Instead, his offensive coordinators are always “on the hot seat.” The newly appointed Arthur Smith is Tomlin’s fifth in command. None of the previous four left entirely on their own.

Likewise, with the Penguins, Mike Sullivan is entering the extension portion of his contract, despite failing to win a playoff run since the start of the 2019 season and failing to make the playoffs the past two years.

Instead of firing him, the Penguins fired assistant coach Todd Reirden on Friday. This is the second time we’ve seen Sullivan’s staff reformed without Sullivan himself being touched. After the 2020 season, former general manager Jim Rutherford announced that assistants Mark Recchi, Sergey Gonchar and Jacques Martin You will not get new contracts.

With the Pirates, hitting coach Andy Haynes is the guy who holds his feet to the fire. That’s understandable given the Bucs’ atrocious offense this year and minimal results since he was hired before the 2022 season. However, if Haines is fired, it would mean Derek Shelton — a manager with a hitting coach background himself — would get his third assistant In this position since his arrival in 2020.

Although his career record is 234-347.

And that’s exactly what we’re doing here in Pittsburgh right now – from a fan and media standpoint. We shoot slings and arrows at assistant coaches, directing all our anger at them because screaming about head coaches seems like screaming into a void.

This is mainly because senior management with the city’s three professional sports teams is, in general, very comfortable with their mediocrity and low levels of success. As a result, very little pressure is applied to head coaches/managers.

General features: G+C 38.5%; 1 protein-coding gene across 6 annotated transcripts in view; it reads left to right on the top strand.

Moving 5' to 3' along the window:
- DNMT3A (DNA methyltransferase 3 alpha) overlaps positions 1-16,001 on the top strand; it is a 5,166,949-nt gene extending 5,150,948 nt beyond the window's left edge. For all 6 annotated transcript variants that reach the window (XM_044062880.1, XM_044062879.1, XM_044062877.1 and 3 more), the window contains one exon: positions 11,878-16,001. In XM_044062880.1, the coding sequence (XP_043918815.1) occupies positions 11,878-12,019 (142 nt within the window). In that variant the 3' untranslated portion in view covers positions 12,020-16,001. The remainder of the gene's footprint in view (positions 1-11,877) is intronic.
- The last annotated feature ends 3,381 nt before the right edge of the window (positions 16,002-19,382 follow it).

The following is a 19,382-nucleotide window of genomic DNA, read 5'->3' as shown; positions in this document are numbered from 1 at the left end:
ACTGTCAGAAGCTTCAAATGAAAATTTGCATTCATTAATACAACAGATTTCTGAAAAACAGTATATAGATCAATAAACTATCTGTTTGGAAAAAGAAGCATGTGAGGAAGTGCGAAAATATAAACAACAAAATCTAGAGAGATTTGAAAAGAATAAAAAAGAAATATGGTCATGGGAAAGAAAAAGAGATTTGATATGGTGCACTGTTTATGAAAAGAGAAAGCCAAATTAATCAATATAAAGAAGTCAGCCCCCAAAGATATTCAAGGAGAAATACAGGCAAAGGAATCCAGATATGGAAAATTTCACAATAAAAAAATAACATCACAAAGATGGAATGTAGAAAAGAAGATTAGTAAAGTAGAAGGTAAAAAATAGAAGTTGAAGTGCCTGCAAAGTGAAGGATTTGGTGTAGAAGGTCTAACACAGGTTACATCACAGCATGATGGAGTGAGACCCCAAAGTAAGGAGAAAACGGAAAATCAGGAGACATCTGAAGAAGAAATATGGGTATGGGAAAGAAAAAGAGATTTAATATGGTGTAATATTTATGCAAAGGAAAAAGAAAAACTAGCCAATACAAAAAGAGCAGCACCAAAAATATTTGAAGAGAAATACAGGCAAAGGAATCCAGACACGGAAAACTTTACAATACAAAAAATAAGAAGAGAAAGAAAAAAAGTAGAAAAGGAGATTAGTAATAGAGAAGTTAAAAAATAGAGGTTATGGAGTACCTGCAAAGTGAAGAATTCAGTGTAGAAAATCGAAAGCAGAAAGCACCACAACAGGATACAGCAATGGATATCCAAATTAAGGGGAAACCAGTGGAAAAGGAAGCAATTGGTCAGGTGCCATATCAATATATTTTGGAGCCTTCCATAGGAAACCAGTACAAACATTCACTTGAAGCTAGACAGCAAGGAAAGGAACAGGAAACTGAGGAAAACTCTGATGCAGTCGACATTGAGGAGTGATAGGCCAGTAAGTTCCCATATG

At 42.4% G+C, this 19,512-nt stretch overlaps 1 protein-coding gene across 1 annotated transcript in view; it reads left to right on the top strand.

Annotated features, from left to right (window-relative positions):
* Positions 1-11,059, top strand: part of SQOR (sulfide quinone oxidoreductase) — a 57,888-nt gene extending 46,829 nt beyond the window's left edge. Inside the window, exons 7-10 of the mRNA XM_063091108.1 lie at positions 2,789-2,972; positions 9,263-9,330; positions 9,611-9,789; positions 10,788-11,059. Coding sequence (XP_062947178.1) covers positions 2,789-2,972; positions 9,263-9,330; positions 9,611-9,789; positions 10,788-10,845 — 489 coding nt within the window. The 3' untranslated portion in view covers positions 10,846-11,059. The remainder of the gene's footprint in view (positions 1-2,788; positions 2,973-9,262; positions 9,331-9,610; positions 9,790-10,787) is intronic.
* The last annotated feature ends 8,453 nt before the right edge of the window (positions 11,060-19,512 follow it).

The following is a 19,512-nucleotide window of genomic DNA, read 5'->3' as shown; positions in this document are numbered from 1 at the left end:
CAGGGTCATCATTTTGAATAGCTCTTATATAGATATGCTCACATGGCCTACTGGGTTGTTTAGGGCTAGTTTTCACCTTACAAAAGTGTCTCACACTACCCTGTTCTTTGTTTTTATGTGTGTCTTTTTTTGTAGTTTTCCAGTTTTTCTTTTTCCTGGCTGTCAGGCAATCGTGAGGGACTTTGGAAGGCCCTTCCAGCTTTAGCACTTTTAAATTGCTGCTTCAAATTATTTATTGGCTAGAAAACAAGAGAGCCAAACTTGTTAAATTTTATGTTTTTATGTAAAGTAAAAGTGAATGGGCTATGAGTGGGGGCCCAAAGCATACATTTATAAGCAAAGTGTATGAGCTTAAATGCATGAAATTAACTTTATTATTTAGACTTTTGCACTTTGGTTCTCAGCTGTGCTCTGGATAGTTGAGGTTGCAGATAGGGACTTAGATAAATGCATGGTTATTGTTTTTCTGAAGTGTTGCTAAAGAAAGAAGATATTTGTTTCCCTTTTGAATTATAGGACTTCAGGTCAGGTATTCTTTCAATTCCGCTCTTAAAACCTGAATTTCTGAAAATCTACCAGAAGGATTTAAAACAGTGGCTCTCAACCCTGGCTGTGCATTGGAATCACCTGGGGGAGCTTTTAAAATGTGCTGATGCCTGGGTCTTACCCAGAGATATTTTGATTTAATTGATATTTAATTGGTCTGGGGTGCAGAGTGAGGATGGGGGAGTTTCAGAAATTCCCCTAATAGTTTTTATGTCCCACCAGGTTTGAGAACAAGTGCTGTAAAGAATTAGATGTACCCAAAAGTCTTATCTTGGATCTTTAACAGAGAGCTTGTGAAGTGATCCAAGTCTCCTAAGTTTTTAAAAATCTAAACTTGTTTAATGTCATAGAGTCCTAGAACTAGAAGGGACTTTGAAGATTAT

As noted early in this post (and probably 10 times before you leave your house today), Mike Tomlin has never had a losing season.

That’s good enough for Rooney II, even though Tomlin hasn’t had a playoff win in seven years — a long-running drought dating back to the Immaculate Reception. Even the legendary Chuck Noll was eased into retirement after serving six such years over seven seasons between 1985-1991. Bill Cowher began to feel the pressure after three years from 1998-2000.

But because of what Tomlin did over his first four or five seasons, it seems like he can’t be blamed. Likewise, Sullivan’s Stanley Cup in 2016-17 feels recent. But his last playoff series win in the first round of 2018 certainly wasn’t that. In hockey terms, going six years without a playoff win is a famine.